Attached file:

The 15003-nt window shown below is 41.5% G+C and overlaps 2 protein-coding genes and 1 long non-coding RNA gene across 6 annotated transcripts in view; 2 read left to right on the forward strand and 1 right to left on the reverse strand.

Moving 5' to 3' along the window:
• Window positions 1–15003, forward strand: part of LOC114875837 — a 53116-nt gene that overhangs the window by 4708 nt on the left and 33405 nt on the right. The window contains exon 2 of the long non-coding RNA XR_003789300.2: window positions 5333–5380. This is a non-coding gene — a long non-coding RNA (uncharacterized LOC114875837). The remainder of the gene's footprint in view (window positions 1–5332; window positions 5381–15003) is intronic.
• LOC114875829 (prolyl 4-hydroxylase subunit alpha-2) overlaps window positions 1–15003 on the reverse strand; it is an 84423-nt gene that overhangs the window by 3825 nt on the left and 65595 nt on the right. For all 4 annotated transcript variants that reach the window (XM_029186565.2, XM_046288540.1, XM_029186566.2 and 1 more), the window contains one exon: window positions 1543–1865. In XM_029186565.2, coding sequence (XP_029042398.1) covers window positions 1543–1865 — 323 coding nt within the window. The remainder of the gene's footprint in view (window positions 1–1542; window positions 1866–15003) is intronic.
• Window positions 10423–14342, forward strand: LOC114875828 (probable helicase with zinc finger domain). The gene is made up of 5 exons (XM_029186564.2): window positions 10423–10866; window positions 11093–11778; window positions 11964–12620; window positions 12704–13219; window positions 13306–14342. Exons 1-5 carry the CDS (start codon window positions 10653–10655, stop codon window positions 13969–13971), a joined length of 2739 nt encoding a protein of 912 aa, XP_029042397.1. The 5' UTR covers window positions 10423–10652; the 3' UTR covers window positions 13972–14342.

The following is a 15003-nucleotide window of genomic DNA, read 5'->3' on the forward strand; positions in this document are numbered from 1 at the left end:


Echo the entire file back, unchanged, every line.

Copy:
The 15003-nt window shown below is 41.5% G+C and overlaps 2 protein-coding genes and 1 long non-coding RNA gene across 6 annotated transcripts in view; 2 read left to right on the forward strand and 1 right to left on the reverse strand.

Moving 5' to 3' along the window:
• Window positions 1–15003, forward strand: part of LOC114875837 — a 53116-nt gene that overhangs the window by 4708 nt on the left and 33405 nt on the right. The window contains exon 2 of the long non-coding RNA XR_003789300.2: window positions 5333–5380. This is a non-coding gene — a long non-coding RNA (uncharacterized LOC114875837). The remainder of the gene's footprint in view (window positions 1–5332; window positions 5381–15003) is intronic.
• LOC114875829 (prolyl 4-hydroxylase subunit alpha-2) overlaps window positions 1–15003 on the reverse strand; it is an 84423-nt gene that overhangs the window by 3825 nt on the left and 65595 nt on the right. For all 4 annotated transcript variants that reach the window (XM_029186565.2, XM_046288540.1, XM_029186566.2 and 1 more), the window contains one exon: window positions 1543–1865. In XM_029186565.2, coding sequence (XP_029042398.1) covers window positions 1543–1865 — 323 coding nt within the window. The remainder of the gene's footprint in view (window positions 1–1542; window positions 1866–15003) is intronic.
• Window positions 10423–14342, forward strand: LOC114875828 (probable helicase with zinc finger domain). The gene is made up of 5 exons (XM_029186564.2): window positions 10423–10866; window positions 11093–11778; window positions 11964–12620; window positions 12704–13219; window positions 13306–14342. Exons 1-5 carry the CDS (start codon window positions 10653–10655, stop codon window positions 13969–13971), a joined length of 2739 nt encoding a protein of 912 aa, XP_029042397.1. The 5' UTR covers window positions 10423–10652; the 3' UTR covers window positions 13972–14342.

The following is a 15003-nucleotide window of genomic DNA, read 5'->3' on the forward strand; positions in this document are numbered from 1 at the left end: